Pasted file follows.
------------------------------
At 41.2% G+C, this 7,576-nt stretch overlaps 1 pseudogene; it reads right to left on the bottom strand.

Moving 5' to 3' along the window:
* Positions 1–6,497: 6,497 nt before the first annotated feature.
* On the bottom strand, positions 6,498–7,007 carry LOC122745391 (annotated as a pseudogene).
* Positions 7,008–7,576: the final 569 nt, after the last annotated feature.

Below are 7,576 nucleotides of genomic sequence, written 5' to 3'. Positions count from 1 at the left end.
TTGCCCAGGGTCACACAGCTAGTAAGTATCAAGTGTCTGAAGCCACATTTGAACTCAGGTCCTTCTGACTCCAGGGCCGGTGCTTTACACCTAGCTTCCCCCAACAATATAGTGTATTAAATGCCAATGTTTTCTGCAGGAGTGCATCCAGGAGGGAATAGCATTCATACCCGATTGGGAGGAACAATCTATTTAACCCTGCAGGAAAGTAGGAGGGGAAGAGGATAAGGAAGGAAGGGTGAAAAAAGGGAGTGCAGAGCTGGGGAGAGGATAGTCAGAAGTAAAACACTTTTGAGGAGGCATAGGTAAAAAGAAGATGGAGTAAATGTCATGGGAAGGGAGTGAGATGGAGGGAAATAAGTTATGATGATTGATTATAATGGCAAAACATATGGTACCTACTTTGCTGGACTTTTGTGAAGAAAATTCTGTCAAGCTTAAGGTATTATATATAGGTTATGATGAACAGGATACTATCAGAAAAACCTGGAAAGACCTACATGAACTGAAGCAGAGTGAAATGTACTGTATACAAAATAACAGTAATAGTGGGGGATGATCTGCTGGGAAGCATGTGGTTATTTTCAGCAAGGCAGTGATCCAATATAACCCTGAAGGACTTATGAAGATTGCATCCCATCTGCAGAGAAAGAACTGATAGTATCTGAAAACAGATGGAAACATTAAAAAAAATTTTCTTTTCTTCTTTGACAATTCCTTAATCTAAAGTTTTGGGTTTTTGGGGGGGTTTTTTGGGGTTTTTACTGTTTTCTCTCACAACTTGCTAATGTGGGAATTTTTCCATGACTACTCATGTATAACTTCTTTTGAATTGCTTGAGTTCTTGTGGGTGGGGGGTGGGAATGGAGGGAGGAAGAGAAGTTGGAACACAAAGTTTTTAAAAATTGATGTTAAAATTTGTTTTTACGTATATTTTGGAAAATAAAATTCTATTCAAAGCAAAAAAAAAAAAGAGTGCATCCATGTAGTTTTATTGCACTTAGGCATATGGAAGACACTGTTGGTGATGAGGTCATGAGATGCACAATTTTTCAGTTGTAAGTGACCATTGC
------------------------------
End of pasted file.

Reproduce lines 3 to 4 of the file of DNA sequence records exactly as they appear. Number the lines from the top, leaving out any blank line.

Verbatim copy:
* Positions 1–6,497: 6,497 nt before the first annotated feature.
* On the bottom strand, positions 6,498–7,007 carry LOC122745391 (annotated as a pseudogene).